From America’s Budweiser to Germany’s Munich Helles, lager beer is a staple beverage across the world. Ask any beer aficionado about the difference between a lager and ale, and if he’s worth his salt he will tell you that it’s all about the yeast. While brewers have long known that lager uses a special kind of yeast, exactly what makes this yeast different has long been a mystery.
Chris Todd Hittinger, an evolutionary geneticist at the University of Wisconsin-Madison, is hoping to shed some light on lager yeast, and what makes it different from most other kinds. The Los Angeles Times reported on Aug. 12, that for hundreds of years people used the same kind of yeast to make beer as they did to make wine and beer. This yeast was a species called Saccharomyces cerevisiae (S. cerevisiae).
Around 500 years ago, monks in Bavaria changed the history of beer forever when they began brewing in a cave during winter. These monks had found a new type of yeast that allowed them to create beer at cooler temperatures, producing the first lager. “Brewers typically, even before understanding that yeast was the cause of fermentation, often adopted practices that were sort of conducive to passaging [yeast] strains from one batch of wort to another,” said Hittinger. Wort is the mix of grains that contain the sugars which yeast ferment into alcohol.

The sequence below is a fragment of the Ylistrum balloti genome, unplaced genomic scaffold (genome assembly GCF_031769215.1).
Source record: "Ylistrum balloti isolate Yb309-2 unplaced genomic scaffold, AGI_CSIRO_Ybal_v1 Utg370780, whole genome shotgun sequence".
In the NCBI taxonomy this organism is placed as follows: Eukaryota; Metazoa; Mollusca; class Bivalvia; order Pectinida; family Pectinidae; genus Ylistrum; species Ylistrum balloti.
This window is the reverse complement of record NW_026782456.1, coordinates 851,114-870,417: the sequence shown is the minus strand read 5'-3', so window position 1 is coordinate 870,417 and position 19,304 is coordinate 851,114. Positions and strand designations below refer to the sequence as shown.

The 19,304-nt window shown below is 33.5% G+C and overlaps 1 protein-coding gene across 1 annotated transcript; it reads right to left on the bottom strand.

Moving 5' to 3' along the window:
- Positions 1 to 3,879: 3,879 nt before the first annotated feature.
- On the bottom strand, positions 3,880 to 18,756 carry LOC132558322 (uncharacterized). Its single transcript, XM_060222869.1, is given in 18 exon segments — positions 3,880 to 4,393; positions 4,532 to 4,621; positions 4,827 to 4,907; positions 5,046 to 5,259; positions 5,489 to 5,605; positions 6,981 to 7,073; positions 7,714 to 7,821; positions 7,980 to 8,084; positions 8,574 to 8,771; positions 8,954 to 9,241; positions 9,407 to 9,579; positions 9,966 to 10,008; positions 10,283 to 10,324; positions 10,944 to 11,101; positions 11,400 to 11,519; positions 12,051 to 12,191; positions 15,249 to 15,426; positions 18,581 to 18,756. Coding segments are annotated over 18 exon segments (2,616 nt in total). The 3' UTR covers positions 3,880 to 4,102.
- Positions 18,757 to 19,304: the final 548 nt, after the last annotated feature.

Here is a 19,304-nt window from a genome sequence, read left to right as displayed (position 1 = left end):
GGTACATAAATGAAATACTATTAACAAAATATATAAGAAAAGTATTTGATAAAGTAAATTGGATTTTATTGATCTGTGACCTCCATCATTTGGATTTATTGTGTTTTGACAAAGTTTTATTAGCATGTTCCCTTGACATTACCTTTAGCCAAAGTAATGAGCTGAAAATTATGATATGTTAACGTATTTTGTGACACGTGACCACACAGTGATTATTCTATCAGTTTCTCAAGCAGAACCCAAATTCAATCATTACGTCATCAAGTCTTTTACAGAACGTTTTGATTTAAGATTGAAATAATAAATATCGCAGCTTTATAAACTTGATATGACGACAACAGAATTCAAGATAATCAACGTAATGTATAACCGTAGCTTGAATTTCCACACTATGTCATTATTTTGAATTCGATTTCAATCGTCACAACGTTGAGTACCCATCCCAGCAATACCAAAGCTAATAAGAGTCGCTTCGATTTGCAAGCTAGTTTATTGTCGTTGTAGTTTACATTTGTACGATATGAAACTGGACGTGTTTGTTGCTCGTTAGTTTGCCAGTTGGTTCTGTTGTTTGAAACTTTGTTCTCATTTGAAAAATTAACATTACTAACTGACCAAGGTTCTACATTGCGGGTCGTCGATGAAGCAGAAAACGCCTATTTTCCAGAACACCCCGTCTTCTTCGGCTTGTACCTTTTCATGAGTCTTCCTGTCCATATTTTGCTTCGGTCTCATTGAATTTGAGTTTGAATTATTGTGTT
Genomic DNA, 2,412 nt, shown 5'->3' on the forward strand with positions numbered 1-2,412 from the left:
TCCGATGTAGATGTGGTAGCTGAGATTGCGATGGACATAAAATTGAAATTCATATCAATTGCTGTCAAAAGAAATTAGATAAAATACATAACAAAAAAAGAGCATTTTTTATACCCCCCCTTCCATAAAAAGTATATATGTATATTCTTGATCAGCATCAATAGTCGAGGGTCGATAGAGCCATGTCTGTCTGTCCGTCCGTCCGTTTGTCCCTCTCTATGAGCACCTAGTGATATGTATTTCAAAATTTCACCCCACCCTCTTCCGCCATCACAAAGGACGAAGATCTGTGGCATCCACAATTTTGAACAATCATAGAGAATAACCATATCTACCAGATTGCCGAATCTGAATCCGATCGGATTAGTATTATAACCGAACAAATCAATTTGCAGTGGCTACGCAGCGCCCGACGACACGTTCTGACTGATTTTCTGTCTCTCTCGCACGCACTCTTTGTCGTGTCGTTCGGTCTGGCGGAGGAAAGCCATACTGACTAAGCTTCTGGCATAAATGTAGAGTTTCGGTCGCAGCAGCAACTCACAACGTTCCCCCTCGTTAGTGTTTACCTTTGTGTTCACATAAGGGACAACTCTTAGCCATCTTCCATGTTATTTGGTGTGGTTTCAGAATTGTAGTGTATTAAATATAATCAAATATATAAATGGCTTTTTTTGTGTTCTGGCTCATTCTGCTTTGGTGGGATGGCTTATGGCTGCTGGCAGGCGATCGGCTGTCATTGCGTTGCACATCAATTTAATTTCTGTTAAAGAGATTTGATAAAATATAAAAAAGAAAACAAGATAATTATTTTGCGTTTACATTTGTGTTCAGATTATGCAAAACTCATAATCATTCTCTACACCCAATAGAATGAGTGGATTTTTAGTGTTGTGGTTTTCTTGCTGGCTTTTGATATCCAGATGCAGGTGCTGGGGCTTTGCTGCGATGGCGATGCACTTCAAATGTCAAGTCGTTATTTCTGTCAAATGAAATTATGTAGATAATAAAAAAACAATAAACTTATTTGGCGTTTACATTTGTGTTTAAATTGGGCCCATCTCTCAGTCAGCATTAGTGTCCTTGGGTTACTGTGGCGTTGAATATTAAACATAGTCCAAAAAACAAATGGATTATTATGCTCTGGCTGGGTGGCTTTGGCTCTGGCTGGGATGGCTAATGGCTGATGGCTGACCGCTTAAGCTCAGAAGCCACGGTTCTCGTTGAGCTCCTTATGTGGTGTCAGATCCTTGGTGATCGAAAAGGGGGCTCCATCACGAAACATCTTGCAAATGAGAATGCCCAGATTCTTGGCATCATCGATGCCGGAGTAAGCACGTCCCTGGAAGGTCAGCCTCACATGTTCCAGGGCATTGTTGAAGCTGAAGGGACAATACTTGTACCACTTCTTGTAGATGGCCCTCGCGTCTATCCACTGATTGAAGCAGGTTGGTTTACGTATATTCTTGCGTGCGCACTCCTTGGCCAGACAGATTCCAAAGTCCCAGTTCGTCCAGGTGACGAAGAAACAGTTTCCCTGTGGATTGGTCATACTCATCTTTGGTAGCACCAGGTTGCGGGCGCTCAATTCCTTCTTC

As it turns out, the yeast used by the Bavarian monks was not an entirely new, but a hybrid of the S. cerevisiae and a different unknown strain of yeast. Hittinger and his team set out on a several year long, globetrotting trip to locate this unknown strain of yeast and discovered it in 2011, in a very odd location. Saccharomyces eubayanus (S. eubayanus), the mystery yeast, was first found on the sides of beech trees in Patagonia. As the researchers did more work, they found that S. eubayanus was far more common in the Southern Hemisphere than the Northern Hemisphere, with discoveries occurring in odd places like Wisconsin or China.
Since the discovery, Hittinger has been testing the DNA of the two strains of yeast to get a better idea of the history of lager yeast. “Brewers had classically defined two major types of lager yeast: the Saaz lineage, which is not used very much anymore today, and the Frohberg lineage, which is the main lineage of lager yeast that constitutes most of the strains that are used industrially today,” Hittinger said. While Hittinger hasn’t quite figured out how S. eubayanus got to Bavaria, his recent study, published in the journal Molecular Biology and Evolution, details the origins of the two types of lager yeast.
Saaz and Frohberg both began with different strains of S. cerevisiae and eventually hybridized with a similar strain of S. eubayanus resulting in similar but distinct strains of yeast. Over the years, Saaz has fallen to the side as Frohberg has become the yeast of choice for most lager brewers. According to Hittinger, there may be a genetic reason for this, it turns out Saaz is less efficient at fermenting.
Now Hittinger is hoping to expand the kinds of yeast used by brewers, as he believes there might be some strains of yeast out there that could make even better beer than the types we use today. “There’s a lot of diversity that’s been left on the table,” he said of the yeast used by brewers today. “It raises the question: In the entire population, are there additional variants that might be useful?”